In a generic, nameless city, somewhere in the conflict-ridden middle-east, a young couple fall in love. As their relationship grows, fearing for their lives, they are forced into migration.
This is the story common to a number of human beings, so countless in our age as to threaten to numb us, by helplessness, into inaction. The genius of Moshin Hamid lies not only in his observations of the power of the fundamental urges that drive our lives, but also in his utilisation of a form of narration that intensifies our ability to relate to this all-too-common story.
Narrated much as a storyteller might speak a tale in simplicity to a campfire audience, Exit West is a fable, utilising a minimum of dialogue. It is rendered all the more poignant for the fantasy-like quality so created. This slightly distant, almost detached form of storytelling so understates the gravity of the story that it allows the power of the world-scale events in the narrative to speak directly to the reader. We are thus forced to confront all the more clearly the profound human reality of the almost overwhelming events that confront us in our nightly newscasts.
With a magical-realism element that resonates back to C S Lewis’ Narnia fables, this book employs elements of fantasy that serve the writer’s purpose without ever becoming his master. As a result, the book sharpens its story to pencil-point relevance.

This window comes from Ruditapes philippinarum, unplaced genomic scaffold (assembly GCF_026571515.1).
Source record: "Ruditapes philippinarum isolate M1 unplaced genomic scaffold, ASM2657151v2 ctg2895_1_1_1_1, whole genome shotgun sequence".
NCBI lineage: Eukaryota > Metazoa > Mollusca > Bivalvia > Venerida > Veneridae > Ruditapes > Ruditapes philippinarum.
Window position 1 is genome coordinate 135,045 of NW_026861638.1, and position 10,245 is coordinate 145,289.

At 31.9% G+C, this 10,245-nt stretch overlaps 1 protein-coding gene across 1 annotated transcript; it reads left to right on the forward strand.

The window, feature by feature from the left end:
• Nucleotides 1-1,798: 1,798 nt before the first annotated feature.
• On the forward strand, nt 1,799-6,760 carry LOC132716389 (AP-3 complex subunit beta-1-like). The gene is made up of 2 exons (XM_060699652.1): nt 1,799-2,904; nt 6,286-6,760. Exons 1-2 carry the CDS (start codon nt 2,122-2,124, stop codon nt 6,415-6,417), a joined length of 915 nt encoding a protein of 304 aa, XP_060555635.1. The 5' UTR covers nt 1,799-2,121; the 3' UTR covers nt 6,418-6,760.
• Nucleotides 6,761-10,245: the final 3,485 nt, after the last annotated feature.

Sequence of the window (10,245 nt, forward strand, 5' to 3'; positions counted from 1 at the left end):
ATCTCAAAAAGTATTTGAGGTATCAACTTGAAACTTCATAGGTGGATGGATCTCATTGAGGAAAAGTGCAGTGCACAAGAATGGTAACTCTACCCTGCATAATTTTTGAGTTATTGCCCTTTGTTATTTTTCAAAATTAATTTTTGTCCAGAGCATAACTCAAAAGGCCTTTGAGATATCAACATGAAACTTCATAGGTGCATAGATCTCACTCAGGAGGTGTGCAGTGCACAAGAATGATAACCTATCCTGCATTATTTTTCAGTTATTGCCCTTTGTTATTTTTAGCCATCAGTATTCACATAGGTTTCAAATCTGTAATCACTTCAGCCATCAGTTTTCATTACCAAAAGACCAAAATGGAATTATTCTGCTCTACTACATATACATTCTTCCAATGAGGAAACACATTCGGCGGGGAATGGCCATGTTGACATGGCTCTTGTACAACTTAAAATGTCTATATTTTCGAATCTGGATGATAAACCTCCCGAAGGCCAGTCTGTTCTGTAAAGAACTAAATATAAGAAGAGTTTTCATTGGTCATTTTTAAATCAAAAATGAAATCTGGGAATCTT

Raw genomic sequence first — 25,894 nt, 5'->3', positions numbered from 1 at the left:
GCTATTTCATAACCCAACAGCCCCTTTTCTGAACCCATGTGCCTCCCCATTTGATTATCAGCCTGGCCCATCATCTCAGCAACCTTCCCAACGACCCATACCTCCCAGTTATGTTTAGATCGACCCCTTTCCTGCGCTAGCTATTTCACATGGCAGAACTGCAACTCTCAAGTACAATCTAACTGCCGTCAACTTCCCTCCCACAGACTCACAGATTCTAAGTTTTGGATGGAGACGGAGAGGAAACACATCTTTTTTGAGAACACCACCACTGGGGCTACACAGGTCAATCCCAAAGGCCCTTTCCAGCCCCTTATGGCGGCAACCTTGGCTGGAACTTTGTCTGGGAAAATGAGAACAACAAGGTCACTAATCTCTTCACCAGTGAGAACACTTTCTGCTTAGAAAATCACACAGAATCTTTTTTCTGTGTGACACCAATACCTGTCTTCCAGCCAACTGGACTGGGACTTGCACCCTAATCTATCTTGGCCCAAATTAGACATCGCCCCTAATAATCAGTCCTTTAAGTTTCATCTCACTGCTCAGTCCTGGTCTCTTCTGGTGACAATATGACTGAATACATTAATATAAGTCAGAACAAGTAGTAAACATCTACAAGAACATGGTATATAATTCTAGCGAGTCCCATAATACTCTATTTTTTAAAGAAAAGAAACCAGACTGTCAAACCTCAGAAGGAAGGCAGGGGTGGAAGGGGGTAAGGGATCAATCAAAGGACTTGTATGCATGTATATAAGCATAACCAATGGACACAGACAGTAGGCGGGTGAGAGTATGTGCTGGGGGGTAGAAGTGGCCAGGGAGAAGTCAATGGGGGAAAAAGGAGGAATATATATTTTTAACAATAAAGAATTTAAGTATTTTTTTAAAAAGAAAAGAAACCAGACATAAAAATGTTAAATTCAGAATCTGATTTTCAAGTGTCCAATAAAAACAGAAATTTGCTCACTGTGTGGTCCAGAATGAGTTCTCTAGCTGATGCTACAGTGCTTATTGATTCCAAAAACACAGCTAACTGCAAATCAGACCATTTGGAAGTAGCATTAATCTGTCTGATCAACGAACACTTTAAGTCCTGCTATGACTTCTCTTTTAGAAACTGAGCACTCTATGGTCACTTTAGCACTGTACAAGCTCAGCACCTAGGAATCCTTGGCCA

Hamid exposes the 21st Century phenomenon of mass-migration, projecting it through the vehicle of magical realism into something personal, something intrusive, something inescapable. In short, he forces me to confront what it actually means to be a poverty-stricken migrant. Yet at the same time the narrative will not let me escape the implications of these multiple diasporas to the communities at the destination end of this vast displacement of humanity into the places we call home. The homeless and the invaded are forced, through unrequested and unsanctioned coexistence, to confront the extremes of the human response, from open-armed generosity through to grim-faced defence of what is owned and valued.
Hamid successfully conveys the sense that migration is inescapable for those it captures, confronting increasing proportions of recipient countries’ population with the realities of displacement – the rootlessness, the poverty, the appropriation without permission, of the basic necessities for sustenance of life, and the rejection that diminishes us all. This is a world in which it matters nothing what your previous status was, what education you had, what professional skills you possessed that somewhere and somewhen else were once valued. Now all are reduced to the base denomination level of existence that elevates the fundamental necessities of life to an all-consuming priority.
We cannot escape the reality that this is the problem confronting the many not the few, that problem that will eventually confront all of us. Hamid therefore forces us to take ownership of our own reactions and instincts, making us shudder as we confront the limits we draw to our declared morality.
My only disappointment with the book is that the intensity of its engagement with the reader declines towards its end, leaving me with the feeling that this already short novel would have been all the stronger for being about 20% shorter still. For me, therefore, Exit West falls just short of being a great novel. It nevertheless deserves its place on the 2017 Mann-Booker shortlist. Perhaps it deserves to win.
Michael Forester 13.09.17